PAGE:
When the prospect of a lockdown became apparent I, as an RCT teacher for the whole school, began to panic. My main concern was how will we be able to continue to develop the skills that they have spent the past 9 months working on with myself in Digital Technologies/STEM?
So when the lockdown resulted in both home and online learning, I had to think outside the box. I was aware that not all of our children would have access to a device to participate in online learning or even have the tools to complete the schemes of work we had planned on doing in the coming weeks.
For the home learning packs, I created STEM Challenge Grids – one for infants (P1-3) and one for upper (P4-7) classes, which you can see below. These grids encompassed previous learning since the beginning of the session, allowing the children to consolidate their learning. They were encouraged to share their progress with us via our school twitter account, or through an email (which we then shared, with permission, to our twitter feed).
I then had to start thinking of ways to continue the STEM learning as the lockdown progressed and the above grids would be getting completed.
This was when I decided to brave the camera and give the whole school STEM challenges twice a week (a Monday and a Thursday), each week would focus on a different letter of STEM for both challenges. This allowed the children to experience some old and some new learning in fun ways. The videos I make are done in one take, whether it works or not, and if it doesn’t work I will often keep persevering until I get it right so they see the process of evaluating and adapting, or if I would like them to figure it out without me giving them the answer, I will stop and challenge them to complete it better than I did!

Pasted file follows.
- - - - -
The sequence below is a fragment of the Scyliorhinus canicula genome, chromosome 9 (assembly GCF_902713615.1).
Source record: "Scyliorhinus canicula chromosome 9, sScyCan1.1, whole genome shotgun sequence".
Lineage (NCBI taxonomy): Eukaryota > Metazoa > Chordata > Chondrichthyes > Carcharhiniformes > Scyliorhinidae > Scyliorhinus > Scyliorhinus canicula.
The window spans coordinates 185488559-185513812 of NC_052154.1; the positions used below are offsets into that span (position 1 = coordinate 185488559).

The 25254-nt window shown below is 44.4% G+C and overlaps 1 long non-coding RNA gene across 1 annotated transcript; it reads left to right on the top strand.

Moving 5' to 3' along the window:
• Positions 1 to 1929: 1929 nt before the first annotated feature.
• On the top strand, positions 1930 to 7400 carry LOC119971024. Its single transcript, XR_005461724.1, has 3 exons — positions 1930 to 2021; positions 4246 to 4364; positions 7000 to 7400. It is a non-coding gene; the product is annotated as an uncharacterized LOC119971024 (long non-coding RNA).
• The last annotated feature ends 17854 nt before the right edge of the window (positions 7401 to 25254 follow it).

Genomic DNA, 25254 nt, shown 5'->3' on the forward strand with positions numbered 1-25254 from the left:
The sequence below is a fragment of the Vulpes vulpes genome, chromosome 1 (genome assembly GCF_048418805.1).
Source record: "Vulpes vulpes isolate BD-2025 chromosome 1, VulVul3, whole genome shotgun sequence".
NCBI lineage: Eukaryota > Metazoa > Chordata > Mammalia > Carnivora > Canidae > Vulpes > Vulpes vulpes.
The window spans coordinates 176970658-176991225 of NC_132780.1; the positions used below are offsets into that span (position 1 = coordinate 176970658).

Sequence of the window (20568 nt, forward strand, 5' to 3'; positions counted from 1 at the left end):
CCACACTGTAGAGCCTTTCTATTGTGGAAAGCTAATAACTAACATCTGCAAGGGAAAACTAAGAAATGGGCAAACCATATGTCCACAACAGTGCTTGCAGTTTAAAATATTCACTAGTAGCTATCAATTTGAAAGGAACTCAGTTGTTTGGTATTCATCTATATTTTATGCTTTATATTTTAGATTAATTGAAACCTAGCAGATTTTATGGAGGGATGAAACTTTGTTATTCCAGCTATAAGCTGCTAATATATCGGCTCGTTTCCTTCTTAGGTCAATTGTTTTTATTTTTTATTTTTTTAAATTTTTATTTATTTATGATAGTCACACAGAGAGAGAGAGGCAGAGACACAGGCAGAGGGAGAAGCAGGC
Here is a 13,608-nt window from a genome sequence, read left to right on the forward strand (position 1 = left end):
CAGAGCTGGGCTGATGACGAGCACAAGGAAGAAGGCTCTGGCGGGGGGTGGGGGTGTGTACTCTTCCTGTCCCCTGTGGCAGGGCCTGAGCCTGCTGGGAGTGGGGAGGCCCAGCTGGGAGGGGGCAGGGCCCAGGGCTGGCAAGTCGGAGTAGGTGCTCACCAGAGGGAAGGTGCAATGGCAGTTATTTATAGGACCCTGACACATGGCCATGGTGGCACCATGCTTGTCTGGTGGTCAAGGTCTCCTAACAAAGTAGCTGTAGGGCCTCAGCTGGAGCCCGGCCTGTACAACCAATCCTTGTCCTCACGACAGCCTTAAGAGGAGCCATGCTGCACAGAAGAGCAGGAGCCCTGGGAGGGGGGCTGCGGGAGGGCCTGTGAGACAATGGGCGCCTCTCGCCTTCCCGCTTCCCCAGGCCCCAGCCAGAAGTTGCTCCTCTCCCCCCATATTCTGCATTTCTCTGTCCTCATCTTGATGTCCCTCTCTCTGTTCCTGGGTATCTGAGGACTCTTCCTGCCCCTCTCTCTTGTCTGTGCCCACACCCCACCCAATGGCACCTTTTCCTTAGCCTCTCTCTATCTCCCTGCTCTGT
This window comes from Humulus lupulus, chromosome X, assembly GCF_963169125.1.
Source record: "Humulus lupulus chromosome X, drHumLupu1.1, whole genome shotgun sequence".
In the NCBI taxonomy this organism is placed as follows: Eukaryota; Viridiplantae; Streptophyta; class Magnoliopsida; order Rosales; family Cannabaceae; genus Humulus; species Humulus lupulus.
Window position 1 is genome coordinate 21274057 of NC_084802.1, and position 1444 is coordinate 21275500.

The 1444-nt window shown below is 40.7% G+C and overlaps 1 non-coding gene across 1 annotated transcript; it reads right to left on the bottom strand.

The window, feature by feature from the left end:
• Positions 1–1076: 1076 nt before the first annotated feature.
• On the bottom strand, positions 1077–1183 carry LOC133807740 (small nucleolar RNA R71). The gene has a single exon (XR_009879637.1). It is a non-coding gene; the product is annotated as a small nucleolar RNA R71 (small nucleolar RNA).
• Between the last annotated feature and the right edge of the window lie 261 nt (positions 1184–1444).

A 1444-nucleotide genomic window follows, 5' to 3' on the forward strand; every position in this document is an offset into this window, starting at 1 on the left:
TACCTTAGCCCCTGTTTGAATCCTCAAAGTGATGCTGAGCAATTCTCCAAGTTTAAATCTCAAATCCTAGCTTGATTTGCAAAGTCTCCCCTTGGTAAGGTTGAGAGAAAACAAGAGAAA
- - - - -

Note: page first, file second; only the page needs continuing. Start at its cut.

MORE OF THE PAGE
These challenges are posted on our school twitter feed and the Microsoft Team channels for our P4-7 and ESA children.
Some of the challenges that we have had so far include:
★ Creating a ramp for an easter egg that smashes the egg at the end
★ Creating a paper ball using origami (which also doubled up as a water balloon)
★ Scavenger Hunts – maths and electronic focus
★ Designing a BeeBot and then creating a maze for it to go through, writing with 3 different levels of code ★ Chemical Reactions with Vinegar and Bicarbonate of Soda
★ Pushing pencils through a bag of water
★ Fitting through a piece of paper
★ Creating patterns
★ Growing a rainbow
★ Completing Barefoot online games
★ Completing Hour of Code games
Similar to the grids, I encourage the children to share how they got on and the feedback from the children has been great. They have been up for the challenges set, and some have even replicated the videos I’ve made (and done them so much better!). The children sometimes share videos or photographs of their challenges at different stages through email, uploading to Teams or the school twitter feed.
Through these STEM challenges, the learners and their families are exposed to different areas of STEM and are enjoying it. Which will definitely help us in the future as we drive STEM forward within our setting – so maybe rather than being apprehensive about how we would continue developing skills we had worked so hard on since August, I should have been jumping for joy as now they learners can share their STEM learning experiences first hand with their families and get them involved!
(Glow account required)